Re: When to write in less-than-perfect Agile (McLauchlan, Kevin)

Subject: Re: When to write in less-than-perfect Agile (McLauchlan, Kevin)
From: Janice Manwiller <jmanwiller05 -at- yahoo -dot- com>
To: "techwr-l -at- lists -dot- techwr-l -dot- com" <techwr-l -at- lists -dot- techwr-l -dot- com>
Date: Wed, 2 Apr 2014 06:01:21 -0700 (PDT)





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To me at least, Agile or not, documentation is as iterative a process as development, and is really a development function. So to wait until things are completely finished seems odd, and reinforces the unfortunate image of technical writers as the people who "type things up" after the work is done.

We do a form of Agile here, although it is less scrum-oriented and more release-oriented. I sit with the development team (the doc team is physically scattered among the dev teams), and attend the daily scrums. Scrums are the dev team only - not product management.

For new features and functions, I tend to start work as soon as the design starts. I attend design reviews, go over UX's wireframes, and review all of the screen text.

During the design process, I start laying out an outline of the content. As development continues, I create and update draft content (in a text or Word doc). I usually maintain a wiki page with the new features for the release and attach draft content to that, to help out QA and others who are interested.

When the feature is checked in, I then dump the draft content into DITA topics and check them in so they are added to the nightly documentation build. I can then get things reviewed by dev almost immediately after they complete the update. Doc reviews are added to the dev Agile boards.

I may have to make tweaks later, after the larger review of the feature by PM, but that's just a fact of life in this profession.

Janice






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>>In the interest of breaking the latest protracted list-silence...

>>I dunno about you, but the only time I write explicitly about a new feature, AS a feature, is in the Customer Release Notes.

>>In the main docs or Help, I write about new/changed commands and command options, describe and provide procedures for tasks made possible by a new feature, and how to enable new capabilities, and so on. If I have to indicate, at all, the fact that something is new, it's only to lay out how it must be configured/used to either co-exist with existing features, or replace them. "You must stop doing that before you can start doing this..." or "If your existing framistani used frabbleglop authentication and your application requires continuity, then your adoption of the frimmel-himmel is constrained to a subset of ...."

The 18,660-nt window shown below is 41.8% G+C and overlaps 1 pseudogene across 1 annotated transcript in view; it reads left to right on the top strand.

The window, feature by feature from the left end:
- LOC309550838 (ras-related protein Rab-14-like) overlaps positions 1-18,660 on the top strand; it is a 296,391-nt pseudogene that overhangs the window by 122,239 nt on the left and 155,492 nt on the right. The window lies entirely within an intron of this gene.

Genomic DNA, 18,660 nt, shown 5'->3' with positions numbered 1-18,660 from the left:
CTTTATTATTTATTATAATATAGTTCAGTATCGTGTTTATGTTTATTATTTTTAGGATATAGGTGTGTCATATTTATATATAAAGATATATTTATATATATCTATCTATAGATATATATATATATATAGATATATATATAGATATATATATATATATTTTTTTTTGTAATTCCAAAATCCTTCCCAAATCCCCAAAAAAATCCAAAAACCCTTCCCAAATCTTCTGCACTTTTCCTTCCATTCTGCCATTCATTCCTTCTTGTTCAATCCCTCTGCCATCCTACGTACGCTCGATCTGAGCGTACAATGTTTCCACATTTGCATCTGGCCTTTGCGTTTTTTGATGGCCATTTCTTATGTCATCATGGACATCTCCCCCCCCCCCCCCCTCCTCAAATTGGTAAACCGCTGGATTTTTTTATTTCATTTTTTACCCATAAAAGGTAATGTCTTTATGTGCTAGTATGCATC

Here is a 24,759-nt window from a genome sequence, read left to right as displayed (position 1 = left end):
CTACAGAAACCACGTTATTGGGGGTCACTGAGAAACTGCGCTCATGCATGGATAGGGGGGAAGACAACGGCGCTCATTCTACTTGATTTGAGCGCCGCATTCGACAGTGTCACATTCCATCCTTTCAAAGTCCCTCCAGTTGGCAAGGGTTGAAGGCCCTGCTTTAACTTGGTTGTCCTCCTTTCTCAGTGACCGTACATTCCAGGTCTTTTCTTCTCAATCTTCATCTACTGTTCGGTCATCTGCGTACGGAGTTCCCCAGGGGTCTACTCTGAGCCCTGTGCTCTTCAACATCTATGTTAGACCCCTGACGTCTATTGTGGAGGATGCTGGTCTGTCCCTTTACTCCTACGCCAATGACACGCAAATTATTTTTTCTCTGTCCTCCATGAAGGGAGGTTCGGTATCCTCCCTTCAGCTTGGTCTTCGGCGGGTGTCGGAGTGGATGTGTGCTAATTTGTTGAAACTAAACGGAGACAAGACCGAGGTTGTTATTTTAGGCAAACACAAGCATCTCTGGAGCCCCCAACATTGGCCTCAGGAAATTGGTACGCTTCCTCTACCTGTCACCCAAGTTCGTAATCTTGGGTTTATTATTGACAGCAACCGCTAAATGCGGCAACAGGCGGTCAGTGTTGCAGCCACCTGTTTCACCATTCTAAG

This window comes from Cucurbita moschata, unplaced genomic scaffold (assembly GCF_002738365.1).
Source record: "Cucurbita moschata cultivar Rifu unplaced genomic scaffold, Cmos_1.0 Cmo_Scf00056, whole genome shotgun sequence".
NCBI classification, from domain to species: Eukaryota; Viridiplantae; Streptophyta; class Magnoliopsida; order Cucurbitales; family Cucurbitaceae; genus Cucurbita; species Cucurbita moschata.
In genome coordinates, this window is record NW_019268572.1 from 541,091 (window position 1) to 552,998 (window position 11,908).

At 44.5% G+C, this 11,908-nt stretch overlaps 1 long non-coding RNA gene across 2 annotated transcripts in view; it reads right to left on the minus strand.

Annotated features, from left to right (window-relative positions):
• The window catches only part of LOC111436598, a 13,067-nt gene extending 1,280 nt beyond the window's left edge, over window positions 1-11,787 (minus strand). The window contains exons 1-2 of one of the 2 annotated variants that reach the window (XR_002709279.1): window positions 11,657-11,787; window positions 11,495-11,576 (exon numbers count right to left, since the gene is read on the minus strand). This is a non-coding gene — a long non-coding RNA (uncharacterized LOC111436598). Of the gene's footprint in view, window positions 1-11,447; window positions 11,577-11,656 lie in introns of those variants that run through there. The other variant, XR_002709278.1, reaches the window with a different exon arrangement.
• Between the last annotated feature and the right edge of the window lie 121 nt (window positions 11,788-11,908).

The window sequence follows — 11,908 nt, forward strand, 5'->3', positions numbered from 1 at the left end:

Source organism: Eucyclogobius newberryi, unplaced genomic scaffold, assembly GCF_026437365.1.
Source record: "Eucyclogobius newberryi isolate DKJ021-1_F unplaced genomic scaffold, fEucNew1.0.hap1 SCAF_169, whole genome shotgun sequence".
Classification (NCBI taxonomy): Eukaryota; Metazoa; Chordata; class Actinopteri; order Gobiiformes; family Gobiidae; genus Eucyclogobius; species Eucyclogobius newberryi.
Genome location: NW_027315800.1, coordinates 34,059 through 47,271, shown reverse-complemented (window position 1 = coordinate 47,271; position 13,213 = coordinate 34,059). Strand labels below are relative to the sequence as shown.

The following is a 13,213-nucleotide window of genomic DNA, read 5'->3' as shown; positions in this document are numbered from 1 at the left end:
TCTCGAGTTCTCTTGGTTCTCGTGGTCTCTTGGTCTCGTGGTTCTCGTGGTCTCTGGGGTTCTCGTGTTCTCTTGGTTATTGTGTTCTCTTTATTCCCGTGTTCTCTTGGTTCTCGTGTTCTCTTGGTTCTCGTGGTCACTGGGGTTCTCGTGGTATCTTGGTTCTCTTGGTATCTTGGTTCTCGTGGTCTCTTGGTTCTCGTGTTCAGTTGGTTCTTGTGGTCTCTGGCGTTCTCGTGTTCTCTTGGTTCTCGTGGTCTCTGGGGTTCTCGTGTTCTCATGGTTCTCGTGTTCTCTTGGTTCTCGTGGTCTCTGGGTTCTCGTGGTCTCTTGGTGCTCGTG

>>In our less-than-ideally-Agile Agile environment, I'm invited to the early sprint scrums, and I find it interesting (and sometimes entertaining) to follow the development of new features, fixes, etc. But I find it counter-productive to start writing and to "produce" for the sake of producing (i.e., demonstrating my Agile spirit) at that early stage.  Whenever I've held my nose and forced myself to kick out some vapor, invariably I've had to trash it or do major re-work during a later sprint (close to end of dev, start of verification), when the new shape of the product is firm.

>>Yes, I know a few people will chime in, right about now, with the rules from Agile god-hood, and how their dev-group's new features are always perfectly self-contained and beatifically modular, and not only can be, but are tested to doneness in perfect tandem with the dev sprints, such that a finishing test/verification sprint is an unnecessary redundancy, just as a production-integration phase is entirely unheard-of in their world.

>>But I suspect more organizations are like us than like the ascended ones.
We exist on a lower plain of Agile wannabe-ness, where testing occurs in stages of greater and greater scope, until the new feature fits into the overall product and doesn't break anything (and also doesn't break or irritate any of the new features being developed by other groups, who might be developing only for a later release), and has been stressed for lengthy periods without failure.  Oh, and we deal with people leaving and with people being glommed for other projects, leaving resource and knowledge shortages. And we deal with upcoming release-scope changes as a new partner or big Beta customer is brought on board with differing/additional needs or a different take on the feature(s) that must be shoe-horned into the release.

>>So do you normally find it valuable to do any writing - as opposed to planning and research - in the early sprints leading to a release?  Or does it reliably make more sense for you to hold off until the Jell-o begins to set a bit, before trying to nail it to the wall?

>>For bonus points, is anyone being successfully Agile, where the Product Manager does NOT attend a significant number of scrums (any...)?
>>For further bonus points, is anyone being successfully Agile where your Scrum Masters are just the engineering team leaders and managers, and NOT people whose primary duty is leading/driving sprints and scrums?  In other words, is a purpose-built Scrum Master necessary for Agile success, or can it be just anybody with the discipline and clout to keep meetings on track and moving briskly, and maybe they read (part of) a book about Agile?
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